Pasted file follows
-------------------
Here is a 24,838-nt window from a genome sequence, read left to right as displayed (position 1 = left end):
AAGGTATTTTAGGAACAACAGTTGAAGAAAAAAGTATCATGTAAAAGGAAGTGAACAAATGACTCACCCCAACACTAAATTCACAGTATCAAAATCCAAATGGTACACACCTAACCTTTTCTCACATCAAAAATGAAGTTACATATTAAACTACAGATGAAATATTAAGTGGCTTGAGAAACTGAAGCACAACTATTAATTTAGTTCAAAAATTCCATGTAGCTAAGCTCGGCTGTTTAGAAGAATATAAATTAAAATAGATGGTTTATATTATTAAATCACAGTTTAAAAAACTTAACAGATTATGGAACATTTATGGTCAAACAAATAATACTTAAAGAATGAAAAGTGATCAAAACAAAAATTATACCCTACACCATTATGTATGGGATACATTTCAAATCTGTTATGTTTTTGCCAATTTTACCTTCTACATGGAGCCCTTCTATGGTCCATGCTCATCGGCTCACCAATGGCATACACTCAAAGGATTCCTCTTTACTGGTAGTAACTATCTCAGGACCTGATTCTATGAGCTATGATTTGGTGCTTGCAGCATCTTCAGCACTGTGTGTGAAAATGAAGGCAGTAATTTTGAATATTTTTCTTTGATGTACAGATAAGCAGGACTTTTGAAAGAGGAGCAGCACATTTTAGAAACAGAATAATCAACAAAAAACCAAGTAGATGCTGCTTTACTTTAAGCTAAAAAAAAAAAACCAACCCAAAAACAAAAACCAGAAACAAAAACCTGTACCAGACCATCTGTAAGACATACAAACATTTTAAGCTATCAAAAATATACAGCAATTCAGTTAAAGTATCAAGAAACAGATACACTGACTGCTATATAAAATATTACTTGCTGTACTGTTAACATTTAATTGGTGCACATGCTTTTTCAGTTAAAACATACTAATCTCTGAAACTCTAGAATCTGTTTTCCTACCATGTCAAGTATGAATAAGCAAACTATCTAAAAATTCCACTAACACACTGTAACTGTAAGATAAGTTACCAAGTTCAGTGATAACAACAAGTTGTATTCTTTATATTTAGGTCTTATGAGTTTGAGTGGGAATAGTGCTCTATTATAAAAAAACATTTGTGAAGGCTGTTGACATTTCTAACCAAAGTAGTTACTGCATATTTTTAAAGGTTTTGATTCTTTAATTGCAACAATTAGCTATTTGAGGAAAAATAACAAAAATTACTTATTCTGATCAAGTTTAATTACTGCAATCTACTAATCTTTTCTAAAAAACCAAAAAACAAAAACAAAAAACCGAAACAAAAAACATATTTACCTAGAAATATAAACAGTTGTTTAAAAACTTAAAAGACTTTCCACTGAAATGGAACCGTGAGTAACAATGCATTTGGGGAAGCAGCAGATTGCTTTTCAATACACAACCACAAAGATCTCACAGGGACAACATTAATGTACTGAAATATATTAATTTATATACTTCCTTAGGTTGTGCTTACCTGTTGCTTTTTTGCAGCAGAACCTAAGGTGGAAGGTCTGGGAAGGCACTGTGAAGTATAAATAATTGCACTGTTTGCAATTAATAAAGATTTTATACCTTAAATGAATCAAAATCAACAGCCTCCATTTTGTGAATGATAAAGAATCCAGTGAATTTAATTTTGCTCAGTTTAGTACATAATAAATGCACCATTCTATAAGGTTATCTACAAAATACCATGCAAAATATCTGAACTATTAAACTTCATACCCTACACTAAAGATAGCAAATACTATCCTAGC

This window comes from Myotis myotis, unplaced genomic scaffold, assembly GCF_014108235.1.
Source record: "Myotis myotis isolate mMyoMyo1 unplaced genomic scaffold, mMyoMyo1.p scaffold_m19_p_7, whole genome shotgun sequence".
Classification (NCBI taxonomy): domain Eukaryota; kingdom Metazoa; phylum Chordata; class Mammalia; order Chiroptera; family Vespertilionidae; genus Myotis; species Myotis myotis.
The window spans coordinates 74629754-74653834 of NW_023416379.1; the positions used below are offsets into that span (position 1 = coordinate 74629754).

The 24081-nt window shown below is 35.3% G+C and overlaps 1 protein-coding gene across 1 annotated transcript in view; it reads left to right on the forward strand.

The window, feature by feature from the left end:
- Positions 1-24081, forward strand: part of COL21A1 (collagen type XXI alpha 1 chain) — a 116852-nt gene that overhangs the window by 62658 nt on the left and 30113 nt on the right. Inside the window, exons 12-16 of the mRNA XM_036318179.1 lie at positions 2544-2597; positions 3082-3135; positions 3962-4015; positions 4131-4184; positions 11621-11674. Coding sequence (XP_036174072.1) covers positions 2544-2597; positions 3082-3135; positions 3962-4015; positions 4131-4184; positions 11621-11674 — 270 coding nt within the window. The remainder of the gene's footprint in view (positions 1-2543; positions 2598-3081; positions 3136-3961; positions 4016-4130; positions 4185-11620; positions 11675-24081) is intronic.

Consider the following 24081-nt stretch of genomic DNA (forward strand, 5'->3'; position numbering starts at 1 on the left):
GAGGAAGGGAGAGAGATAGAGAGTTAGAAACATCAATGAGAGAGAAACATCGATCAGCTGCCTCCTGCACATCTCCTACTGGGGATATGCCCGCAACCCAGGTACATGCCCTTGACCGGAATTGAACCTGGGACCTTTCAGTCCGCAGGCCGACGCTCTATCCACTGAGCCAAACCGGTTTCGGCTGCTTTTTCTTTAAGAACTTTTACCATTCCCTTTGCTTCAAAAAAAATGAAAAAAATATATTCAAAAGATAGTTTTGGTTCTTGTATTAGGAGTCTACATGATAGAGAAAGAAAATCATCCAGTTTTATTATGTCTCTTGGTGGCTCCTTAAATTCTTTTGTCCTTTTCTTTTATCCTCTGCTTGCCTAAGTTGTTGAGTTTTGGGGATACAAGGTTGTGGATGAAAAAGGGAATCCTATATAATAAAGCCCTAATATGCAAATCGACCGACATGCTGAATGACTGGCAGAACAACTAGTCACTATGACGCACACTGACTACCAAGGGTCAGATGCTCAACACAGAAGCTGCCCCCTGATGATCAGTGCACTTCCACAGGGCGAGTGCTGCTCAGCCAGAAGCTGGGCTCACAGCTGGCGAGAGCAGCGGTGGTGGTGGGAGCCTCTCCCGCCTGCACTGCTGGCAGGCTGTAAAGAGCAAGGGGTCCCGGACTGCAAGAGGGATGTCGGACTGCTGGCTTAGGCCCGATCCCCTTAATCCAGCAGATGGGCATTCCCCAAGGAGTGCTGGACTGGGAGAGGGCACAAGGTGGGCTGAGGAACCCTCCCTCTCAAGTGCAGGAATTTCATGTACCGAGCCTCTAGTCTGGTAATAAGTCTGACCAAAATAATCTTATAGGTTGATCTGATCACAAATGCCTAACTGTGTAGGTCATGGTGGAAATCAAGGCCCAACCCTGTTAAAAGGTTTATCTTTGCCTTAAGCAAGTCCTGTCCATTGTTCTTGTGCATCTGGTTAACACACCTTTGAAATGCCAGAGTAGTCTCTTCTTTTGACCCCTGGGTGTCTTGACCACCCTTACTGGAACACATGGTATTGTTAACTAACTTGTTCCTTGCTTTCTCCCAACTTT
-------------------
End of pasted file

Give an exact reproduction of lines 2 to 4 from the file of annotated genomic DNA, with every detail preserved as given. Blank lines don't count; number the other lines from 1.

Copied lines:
AAGGTATTTTAGGAACAACAGTTGAAGAAAAAAGTATCATGTAAAAGGAAGTGAACAAATGACTCACCCCAACACTAAATTCACAGTATCAAAATCCAAATGGTACACACCTAACCTTTTCTCACATCAAAAATGAAGTTACATATTAAACTACAGATGAAATATTAAGTGGCTTGAGAAACTGAAGCACAACTATTAATTTAGTTCAAAAATTCCATGTAGCTAAGCTCGGCTGTTTAGAAGAATATAAATTAAAATAGATGGTTTATATTATTAAATCACAGTTTAAAAAACTTAACAGATTATGGAACATTTATGGTCAAACAAATAATACTTAAAGAATGAAAAGTGATCAAAACAAAAATTATACCCTACACCATTATGTATGGGATACATTTCAAATCTGTTATGTTTTTGCCAATTTTACCTTCTACATGGAGCCCTTCTATGGTCCATGCTCATCGGCTCACCAATGGCATACACTCAAAGGATTCCTCTTTACTGGTAGTAACTATCTCAGGACCTGATTCTATGAGCTATGATTTGGTGCTTGCAGCATCTTCAGCACTGTGTGTGAAAATGAAGGCAGTAATTTTGAATATTTTTCTTTGATGTACAGATAAGCAGGACTTTTGAAAGAGGAGCAGCACATTTTAGAAACAGAATAATCAACAAAAAACCAAGTAGATGCTGCTTTACTTTAAGCTAAAAAAAAAAAACCAACCCAAAAACAAAAACCAGAAACAAAAACCTGTACCAGACCATCTGTAAGACATACAAACATTTTAAGCTATCAAAAATATACAGCAATTCAGTTAAAGTATCAAGAAACAGATACACTGACTGCTATATAAAATATTACTTGCTGTACTGTTAACATTTAATTGGTGCACATGCTTTTTCAGTTAAAACATACTAATCTCTGAAACTCTAGAATCTGTTTTCCTACCATGTCAAGTATGAATAAGCAAACTATCTAAAAATTCCACTAACACACTGTAACTGTAAGATAAGTTACCAAGTTCAGTGATAACAACAAGTTGTATTCTTTATATTTAGGTCTTATGAGTTTGAGTGGGAATAGTGCTCTATTATAAAAAAACATTTGTGAAGGCTGTTGACATTTCTAACCAAAGTAGTTACTGCATATTTTTAAAGGTTTTGATTCTTTAATTGCAACAATTAGCTATTTGAGGAAAAATAACAAAAATTACTTATTCTGATCAAGTTTAATTACTGCAATCTACTAATCTTTTCTAAAAAACCAAAAAACAAAAACAAAAAACCGAAACAAAAAACATATTTACCTAGAAATATAAACAGTTGTTTAAAAACTTAAAAGACTTTCCACTGAAATGGAACCGTGAGTAACAATGCATTTGGGGAAGCAGCAGATTGCTTTTCAATACACAACCACAAAGATCTCACAGGGACAACATTAATGTACTGAAATATATTAATTTATATACTTCCTTAGGTTGTGCTTACCTGTTGCTTTTTTGCAGCAGAACCTAAGGTGGAAGGTCTGGGAAGGCACTGTGAAGTATAAATAATTGCACTGTTTGCAATTAATAAAGATTTTATACCTTAAATGAATCAAAATCAACAGCCTCCATTTTGTGAATGATAAAGAATCCAGTGAATTTAATTTTGCTCAGTTTAGTACATAATAAATGCACCATTCTATAAGGTTATCTACAAAATACCATGCAAAATATCTGAACTATTAAACTTCATACCCTACACTAAAGATAGCAAATACTATCCTAGC

This window comes from Myotis myotis, unplaced genomic scaffold, assembly GCF_014108235.1.
Source record: "Myotis myotis isolate mMyoMyo1 unplaced genomic scaffold, mMyoMyo1.p scaffold_m19_p_7, whole genome shotgun sequence".